By the time the 29 residents of Linwood Township met Sept. 17 in the Abie Fire Hall, the tide of support for regulation of wind turbine development was clear.
The Linwood residents voted overwhelmingly to follow the trend.
Starting with the Sept. 8 meeting of Franklin Township, and then at the meetings of Savannah, Skull Creek, Oak Creek and Richardson, township residents overwhelmingly voted to approve regulations intended to keep the townships’ property and residents’ property safe.
Oak Creek had the largest turnout of registered voters, 118, at the Sept. 16 meeting in Brainard.
Two regulations have been passed: The first bans the placement of high voltage power lines under township property. The other requires a 1,640-foot setback between a turbine and township roads, as well as any private property not associated with the wind project. It also placed maximum noise limits for the turbines during overnight hours. The noise limits were to be based on pre-construction studies.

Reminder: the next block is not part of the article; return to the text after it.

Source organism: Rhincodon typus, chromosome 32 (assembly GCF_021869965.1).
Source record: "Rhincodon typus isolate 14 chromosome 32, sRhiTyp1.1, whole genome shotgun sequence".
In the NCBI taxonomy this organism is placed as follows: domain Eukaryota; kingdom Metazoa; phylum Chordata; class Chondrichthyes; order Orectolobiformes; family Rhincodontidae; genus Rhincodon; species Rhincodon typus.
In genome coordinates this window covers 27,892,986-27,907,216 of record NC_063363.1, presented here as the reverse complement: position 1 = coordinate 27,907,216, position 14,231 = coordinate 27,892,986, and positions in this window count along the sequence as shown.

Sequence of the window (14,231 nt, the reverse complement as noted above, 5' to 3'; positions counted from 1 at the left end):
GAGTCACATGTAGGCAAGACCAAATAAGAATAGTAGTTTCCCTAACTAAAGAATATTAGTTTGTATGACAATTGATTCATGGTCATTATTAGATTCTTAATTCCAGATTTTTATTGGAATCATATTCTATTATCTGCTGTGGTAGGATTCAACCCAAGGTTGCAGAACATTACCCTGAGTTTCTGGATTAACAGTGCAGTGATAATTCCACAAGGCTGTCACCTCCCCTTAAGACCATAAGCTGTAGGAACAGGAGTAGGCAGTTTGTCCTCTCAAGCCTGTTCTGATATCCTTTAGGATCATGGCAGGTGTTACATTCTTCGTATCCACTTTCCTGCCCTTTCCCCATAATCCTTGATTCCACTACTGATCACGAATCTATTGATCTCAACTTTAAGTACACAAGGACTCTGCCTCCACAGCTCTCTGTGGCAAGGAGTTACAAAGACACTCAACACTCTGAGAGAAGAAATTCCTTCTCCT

Wind developers present
Lisa Sullivan, project manager for NextEra Energy Resources, spoke for the wind farm developer, as did Omaha attorney David Levy.
NextEra is looking to build complex of up to 112 wind turbines across northern and eastern Butler County and western Saunders County. The company has acquired about a dozen easements on property so far.
Sullivan said that wind developers already have limited areas to place turbines because they cannot be built in close proximity to homes, irrigation pivots, airports, and telecommunication towers. Other limiting factors include the location of eagle nests and possible implications for other wildlife.